Taiwan Language Schools
Good Ones, Bad Ones
How to recognize good and bad language schools in Taiwan
Horror stories abound in Taiwan about terrible bosses, being shorted on salary, being forced to work extra unpaid hours, and so on. Sounds fun, right? There are a few things you'll need to know to do your best to avoid these situations while teaching English in Taiwan.
1. Ask the local experts
Doing your homework on different Taiwanese language schools will be important, particularly with respect to what other teachers' experiences were like. The most valuable comments you will get will be from word-of-mouth - what have other expats heard about school x, what do they think about school y, and so on. If you don't know any local English teachers, just find the most Western-looking bar around and buy a beer, chances are you'll run across one or several.
If the bar strategy doesn't work, you can always use the internet. English teaching websites, especially the expatriate-focused website Forumosa, will become an invaluable resource for determining good and bad language schools in Taiwan. The forum includes a "blacklist" of schools where teachers have had bad experiences, and a "greenlist" for the good experiences.
2. Level of Organization
One problem that Taiwanese buxibans chronically have is a lack of organization. This often becomes a big problem for foreign teachers who feel like cram schools remind them of their messy younger brother. As you begin to communicate with schools and visit them, interview and so on, you should do your best to take note of their capacity to be "on the ball". Was your interviewer 25 minutes late? Did they give you the wrong address? Did they think you were a man when you're really a woman? Have they actually read your resume? Is the school dirty with books haphazardly strewn across the floor?
Some of these things may seem inconsequential in the initial stages, but over time can become hugely frustrating. Similarly, an organized language school in Taiwan makes life comfortable and is worth the effort.
If you'd like to get access to more than 500 language schools in Taiwan, make sure to take a look at Teach English in Taiwan: The Official Survival Guide, an eBook I've written about teaching ESL and living in Taiwan.
Communicating with your English school faces a lot of unconventional problems, mostly due to cultural and linguistic differences. The most obvious problem would simply be an English school where the employees don't speak English very well. Assuming you're not a Chinese speaker, this dynamic is almost impossible to work in and should be avoided.
At the same time, English ability is not enough. As a foreign employee, you should be willing to put up with a lot of new cultural quirks and frustrations. However, your employer should also. If a school you visit seems willing to explain things in a complicated, not-very-well-though-out fashion, it will spell trouble for you down the road. If you seem to be on the same page, it's a good sign.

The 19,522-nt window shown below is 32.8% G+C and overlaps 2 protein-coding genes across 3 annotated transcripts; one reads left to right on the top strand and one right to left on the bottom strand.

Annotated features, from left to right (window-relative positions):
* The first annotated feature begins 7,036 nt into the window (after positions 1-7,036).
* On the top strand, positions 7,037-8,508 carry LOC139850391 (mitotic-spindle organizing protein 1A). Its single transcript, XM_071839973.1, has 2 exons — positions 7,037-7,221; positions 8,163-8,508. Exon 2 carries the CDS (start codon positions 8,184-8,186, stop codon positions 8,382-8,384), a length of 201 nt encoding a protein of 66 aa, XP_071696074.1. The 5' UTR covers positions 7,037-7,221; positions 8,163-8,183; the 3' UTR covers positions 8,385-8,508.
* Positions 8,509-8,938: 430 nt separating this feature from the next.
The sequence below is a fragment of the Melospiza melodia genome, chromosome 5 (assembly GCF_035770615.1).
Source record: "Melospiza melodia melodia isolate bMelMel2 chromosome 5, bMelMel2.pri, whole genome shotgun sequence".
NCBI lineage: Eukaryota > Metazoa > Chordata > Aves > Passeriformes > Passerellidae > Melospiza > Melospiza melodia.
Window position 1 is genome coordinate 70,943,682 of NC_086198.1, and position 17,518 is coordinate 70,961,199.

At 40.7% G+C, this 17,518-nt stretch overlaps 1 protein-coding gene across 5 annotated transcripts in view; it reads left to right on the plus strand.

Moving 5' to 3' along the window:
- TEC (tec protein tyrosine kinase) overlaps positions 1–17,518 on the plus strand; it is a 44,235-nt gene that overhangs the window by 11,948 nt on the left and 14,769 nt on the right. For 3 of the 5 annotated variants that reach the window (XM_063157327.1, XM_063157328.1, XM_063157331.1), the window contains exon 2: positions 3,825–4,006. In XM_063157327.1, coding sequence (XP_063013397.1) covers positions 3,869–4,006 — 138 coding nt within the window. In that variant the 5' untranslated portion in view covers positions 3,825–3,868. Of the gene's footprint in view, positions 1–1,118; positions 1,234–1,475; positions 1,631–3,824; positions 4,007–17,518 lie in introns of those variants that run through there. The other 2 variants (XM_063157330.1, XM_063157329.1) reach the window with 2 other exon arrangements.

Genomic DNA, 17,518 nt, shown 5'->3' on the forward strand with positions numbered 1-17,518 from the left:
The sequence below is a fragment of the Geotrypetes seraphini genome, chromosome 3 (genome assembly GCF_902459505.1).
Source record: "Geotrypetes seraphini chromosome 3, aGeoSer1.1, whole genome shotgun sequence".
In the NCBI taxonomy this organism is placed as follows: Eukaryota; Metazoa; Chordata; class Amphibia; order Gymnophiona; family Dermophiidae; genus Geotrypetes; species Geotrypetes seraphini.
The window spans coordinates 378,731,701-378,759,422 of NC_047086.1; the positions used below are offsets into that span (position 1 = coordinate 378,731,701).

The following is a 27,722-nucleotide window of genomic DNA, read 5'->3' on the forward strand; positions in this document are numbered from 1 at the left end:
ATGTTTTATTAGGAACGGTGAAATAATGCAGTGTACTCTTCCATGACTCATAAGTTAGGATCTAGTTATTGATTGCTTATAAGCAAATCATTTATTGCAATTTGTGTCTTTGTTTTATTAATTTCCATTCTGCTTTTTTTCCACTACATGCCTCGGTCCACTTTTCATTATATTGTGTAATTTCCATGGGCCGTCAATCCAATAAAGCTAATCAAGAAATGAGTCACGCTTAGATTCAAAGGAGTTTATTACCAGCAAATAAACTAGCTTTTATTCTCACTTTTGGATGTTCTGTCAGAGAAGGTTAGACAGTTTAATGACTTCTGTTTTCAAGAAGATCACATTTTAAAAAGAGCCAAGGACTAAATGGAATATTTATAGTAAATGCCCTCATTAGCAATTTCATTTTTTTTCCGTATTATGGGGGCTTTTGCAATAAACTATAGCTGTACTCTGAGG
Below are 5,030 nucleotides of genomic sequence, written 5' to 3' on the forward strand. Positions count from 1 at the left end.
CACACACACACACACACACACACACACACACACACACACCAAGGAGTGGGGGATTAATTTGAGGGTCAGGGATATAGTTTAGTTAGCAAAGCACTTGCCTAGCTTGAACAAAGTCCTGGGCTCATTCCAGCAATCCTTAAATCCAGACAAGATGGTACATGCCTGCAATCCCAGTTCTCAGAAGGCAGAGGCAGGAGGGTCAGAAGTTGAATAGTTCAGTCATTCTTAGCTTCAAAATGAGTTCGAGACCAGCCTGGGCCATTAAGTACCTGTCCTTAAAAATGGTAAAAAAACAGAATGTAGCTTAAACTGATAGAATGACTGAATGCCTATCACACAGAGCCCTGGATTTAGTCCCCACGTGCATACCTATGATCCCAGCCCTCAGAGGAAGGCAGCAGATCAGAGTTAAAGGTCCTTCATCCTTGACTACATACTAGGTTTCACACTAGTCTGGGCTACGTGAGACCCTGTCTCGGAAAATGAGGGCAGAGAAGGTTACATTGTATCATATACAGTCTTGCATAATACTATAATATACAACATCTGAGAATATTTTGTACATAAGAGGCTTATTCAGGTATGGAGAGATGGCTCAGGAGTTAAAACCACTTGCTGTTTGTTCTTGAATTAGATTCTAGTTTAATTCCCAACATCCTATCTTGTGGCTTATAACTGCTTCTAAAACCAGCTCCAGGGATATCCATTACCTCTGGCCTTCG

4. Hidden responsibilities
One of the biggest fears of English teachers looking for new jobs at language schools in Taiwan is the tacking on of unpaid work. Things such as extra marking, test creation, administrative tasks and of course end-of-the-year graduation all count.
If a school begins to freely talk about marking requirements or letters that need to be written to parents or extracurricular events and the like without discussing pay, it's very possible that they don't intend to ever pay you for these things. Good language schools in Taiwan should have pay charts outlining reimbursement for a wide range of tasks that they may need, such as preparation or administrative work.
5. What about the students?
The last hint you can get about a good or bad language schools in Taiwan is to look at the students, and how they are treated. Do you see a Chinese teacher yelling at a crying child? Does the school offer kids nap time and/or a snack? Are classes grossly overpriced? Do the students generally seem devoid of happiness?
While getting mistreated or overworked as a foreign teacher doesn't feel great, you're still paid decently and you get to live in a cool place. However, if you have to go to work every day and see children get the spirit beat out of them by authoritarian abuse, the effect will be much more acute than having to write a couple of reports every week. Try to figure out what the school says about the students and how it envisions their education. If they say something about "they are great customers," get out.
6. You must feel good about the school!
The most important thing to remember is that there are thousands of language schools in Taiwan, so you don't have to jump on the first opportunity. Again, as I've said previously, be patient and take your time to visit many schools and ask lots of questions. You must "feel good" about the schools where you'll be commiting yourself. If you don't like where you work, you won't enjoy living in Taiwan.
I have written a book about teaching English in Taiwan, and you should have a look at it if you're interested in working here. It's called Teach English in Taiwan: The Official Survival Guide and it's a real blueprint for achieving success as an ESL teacher in Taiwan.
Even if you spend hours searching the Internet for an alternative resource, I promise you that you'll never find anything that comes even close to this guide. It lists 500 English schools located around Taiwan in cities like Taipei, Kaohsiung, Taichung, Taoyuan, Hsinchu, and Hualien. This eBook is the only guide you'll ever need for your odyssey in Taiwan. Start your jouney here... Check this guide about ESL in Taiwan now!
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